Modern Slavery is broadly a term covering slavery, forced
labour, servitude and human trafficking. It has been described as
"the great human rights issue of our time" by Theresa
The Modern Slavery Act 2015 was introduced as part of an effort
to tackle the issue by imposing a requirement on every large
business carrying on any part of its business in the UK (including
companies registered abroad but which engage in commercial
activities in the UK) having a total annual turnover of £36m
or more to produce a slavery and human trafficking statement for
each financial year of the organisation. 'Turnover' means
the turnover of that organisation and the turnover of any of its
subsidiaries. Groups can make one statement but may have to post
this on several websites depending on how complex their business
The Modern Slavery Act statements must set out what companies
are doing to identify and mitigate risks of modern slavery taking
place within their company and in their supply chains.
For more details on the corporate reporting requirements under
the Modern Slavery Act, please refer to the
October 2015 blog posted by our Employment team.
A large number of Real Estate companies are affected by the
Investors using companies
incorporated outside the UK that own UK investment properties
having a turnover of at least £36 million will have to comply
(taking subsidiaries into account for the turnover
Landlords and their asset managers
need to think which of their contracts (or sub-contracts) might be
sensitive and the examples we can think of will be cleaning
companies or the employment of agency staff.
Even where a managing agent does not
itself have an obligation to report because of the size of its
business, it may receive requests for information regarding its
Tenants must also be aware that
landlords form part of their supply chains on the basis that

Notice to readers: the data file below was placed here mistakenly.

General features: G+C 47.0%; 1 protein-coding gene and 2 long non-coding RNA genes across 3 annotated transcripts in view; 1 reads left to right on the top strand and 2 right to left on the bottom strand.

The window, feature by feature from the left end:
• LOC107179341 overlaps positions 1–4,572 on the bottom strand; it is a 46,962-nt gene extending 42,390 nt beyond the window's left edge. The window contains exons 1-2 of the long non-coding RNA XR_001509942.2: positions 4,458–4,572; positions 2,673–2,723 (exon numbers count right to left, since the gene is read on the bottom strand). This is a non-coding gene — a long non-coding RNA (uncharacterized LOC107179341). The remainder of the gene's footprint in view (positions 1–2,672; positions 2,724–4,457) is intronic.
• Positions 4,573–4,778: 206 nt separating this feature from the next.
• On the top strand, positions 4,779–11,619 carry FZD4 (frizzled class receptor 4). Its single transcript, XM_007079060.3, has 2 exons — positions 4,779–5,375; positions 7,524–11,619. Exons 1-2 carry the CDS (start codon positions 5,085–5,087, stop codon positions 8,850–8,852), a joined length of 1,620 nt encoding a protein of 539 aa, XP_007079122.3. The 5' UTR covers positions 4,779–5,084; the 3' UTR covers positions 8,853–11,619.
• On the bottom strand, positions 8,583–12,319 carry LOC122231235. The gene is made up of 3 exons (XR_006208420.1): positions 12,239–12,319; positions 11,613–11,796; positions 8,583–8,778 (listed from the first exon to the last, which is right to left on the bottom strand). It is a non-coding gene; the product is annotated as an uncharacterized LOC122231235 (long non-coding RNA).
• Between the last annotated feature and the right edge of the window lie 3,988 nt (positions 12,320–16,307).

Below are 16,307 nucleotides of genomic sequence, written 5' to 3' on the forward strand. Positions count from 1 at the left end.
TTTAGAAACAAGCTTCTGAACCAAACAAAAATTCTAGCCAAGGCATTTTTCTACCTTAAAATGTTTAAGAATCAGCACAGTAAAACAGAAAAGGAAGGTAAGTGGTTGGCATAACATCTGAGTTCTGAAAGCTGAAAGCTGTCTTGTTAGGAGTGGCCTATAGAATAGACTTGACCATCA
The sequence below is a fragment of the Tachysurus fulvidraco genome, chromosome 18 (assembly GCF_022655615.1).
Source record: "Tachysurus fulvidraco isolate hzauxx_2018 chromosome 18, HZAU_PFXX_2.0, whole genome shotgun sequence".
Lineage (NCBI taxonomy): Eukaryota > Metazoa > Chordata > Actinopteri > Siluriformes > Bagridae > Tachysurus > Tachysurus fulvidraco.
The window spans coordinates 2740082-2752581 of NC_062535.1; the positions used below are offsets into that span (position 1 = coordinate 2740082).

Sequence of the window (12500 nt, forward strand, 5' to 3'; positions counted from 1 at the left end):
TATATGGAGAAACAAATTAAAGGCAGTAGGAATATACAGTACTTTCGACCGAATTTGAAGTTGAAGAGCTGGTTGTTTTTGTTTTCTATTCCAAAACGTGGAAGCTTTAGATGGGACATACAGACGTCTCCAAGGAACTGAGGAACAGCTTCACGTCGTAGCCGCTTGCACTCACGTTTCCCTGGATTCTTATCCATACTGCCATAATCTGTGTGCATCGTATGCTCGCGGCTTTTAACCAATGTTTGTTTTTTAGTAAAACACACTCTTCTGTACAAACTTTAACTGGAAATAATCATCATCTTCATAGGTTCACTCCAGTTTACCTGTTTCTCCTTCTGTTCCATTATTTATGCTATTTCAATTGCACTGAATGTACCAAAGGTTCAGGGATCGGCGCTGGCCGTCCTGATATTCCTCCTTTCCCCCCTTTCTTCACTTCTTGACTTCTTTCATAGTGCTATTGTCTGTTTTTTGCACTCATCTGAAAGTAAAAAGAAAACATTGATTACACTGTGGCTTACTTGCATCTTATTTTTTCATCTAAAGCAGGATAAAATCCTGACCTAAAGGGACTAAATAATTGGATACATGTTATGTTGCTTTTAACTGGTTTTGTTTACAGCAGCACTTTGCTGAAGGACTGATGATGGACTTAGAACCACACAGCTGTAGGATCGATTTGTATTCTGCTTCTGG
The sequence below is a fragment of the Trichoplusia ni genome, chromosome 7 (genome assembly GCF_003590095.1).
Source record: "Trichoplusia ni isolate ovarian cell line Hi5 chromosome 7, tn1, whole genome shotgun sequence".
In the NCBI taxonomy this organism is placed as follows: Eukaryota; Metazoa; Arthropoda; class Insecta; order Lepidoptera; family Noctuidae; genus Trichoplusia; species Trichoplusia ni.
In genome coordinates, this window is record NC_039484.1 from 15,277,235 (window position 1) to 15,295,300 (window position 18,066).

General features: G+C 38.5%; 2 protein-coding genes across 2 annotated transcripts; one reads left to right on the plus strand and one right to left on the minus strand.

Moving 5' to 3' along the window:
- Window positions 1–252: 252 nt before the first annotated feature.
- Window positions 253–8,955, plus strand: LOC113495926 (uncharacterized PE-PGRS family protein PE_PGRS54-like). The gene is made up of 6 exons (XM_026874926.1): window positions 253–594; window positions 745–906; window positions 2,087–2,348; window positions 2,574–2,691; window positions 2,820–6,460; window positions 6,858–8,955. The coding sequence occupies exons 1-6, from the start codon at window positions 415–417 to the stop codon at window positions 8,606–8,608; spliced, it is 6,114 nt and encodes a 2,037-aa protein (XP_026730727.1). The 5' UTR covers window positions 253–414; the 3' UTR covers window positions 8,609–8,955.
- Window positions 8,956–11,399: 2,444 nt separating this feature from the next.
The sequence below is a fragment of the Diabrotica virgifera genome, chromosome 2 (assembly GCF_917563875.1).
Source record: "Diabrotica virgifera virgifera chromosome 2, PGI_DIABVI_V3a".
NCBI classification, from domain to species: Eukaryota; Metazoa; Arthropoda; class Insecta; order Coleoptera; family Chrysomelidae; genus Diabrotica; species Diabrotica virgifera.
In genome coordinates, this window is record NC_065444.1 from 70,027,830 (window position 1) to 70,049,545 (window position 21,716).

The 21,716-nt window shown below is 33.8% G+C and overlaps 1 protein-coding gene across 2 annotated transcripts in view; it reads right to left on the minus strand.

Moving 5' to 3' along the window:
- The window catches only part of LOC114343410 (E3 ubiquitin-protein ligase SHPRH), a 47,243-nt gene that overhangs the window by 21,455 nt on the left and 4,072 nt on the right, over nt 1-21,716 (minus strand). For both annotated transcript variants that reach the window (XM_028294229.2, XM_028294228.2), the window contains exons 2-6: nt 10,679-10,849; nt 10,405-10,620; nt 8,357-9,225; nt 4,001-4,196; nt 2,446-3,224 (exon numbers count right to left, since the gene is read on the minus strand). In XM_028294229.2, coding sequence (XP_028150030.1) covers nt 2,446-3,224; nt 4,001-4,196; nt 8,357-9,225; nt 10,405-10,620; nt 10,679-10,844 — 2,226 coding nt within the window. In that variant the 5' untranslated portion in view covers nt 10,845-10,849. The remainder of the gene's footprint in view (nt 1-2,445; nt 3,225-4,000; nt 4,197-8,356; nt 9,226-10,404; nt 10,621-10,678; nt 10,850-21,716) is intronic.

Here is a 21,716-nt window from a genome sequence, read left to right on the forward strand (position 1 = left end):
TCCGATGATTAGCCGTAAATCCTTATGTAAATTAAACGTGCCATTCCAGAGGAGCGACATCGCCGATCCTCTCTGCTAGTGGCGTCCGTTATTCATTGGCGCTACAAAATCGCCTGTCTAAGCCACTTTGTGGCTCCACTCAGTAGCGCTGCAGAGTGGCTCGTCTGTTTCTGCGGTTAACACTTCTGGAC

landlords supply them with services so may require information each
year and may request ongoing compliance covenants in their
There is a lot of publicity already
about the need for the construction sector to be aware of the
strong risks of exploitation of labour which exist in their supply
A year has passed since the Act came into force and the
reporting has been criticised in some areas for not going far
enough towards tackling modern slavery.
Our Employment team's most recent post reports that
companies tended to explain their structures and policies covering
modern slavery well, but failed to adequately describe the
practical measures being taken to assess their effectiveness.
Examples of statements published by Real Estate companies
It was also found that contractor relationships are a key
omission from statements. For the Real Estate sector, and
particularly in the context of the contractor and sub-contractor
relationships mentioned above, these clearly will be key points to
The negative conclusions coming from the research into these
initial company reports are not unexpected given that most
companies are still attempting to find the most effective ways of
reporting and many lack sufficient resources to conduct due
diligence and to support supplier improvements to tackle the
Be aware that changes to the legislation to make it stricter are
already pending and Real Estate companies will need to ensure that
they are adequately aware of their increasing obligations.
The content of this article is intended to provide a general
guide to the subject matter. Specialist advice should be sought
about your specific circumstances.
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The Technology and Construction Court (TCC) decided that the costs of claims consultants assisting in adjudication enforcement proceedings can be recovered as disbursements, assuming that those consultants acted in the adjudication.
The requirements of a valid payment notice issued under a construction contract were considered in a previous update: "A Payment Notice? Be Clear?" with reference to the case of Surrey and Sussex Healthcare NHS Trust v Logan Construction (South East) Ltd  ("Surrey and Sussex") a decision of the English High Court.
VL's appeal was against a decision by LBC on a review of an earlier refusal to provide VL and her family with housing on the grounds that she was not homeless, or threatened with homelessness, finding she had accommodation available to her in Portugal.
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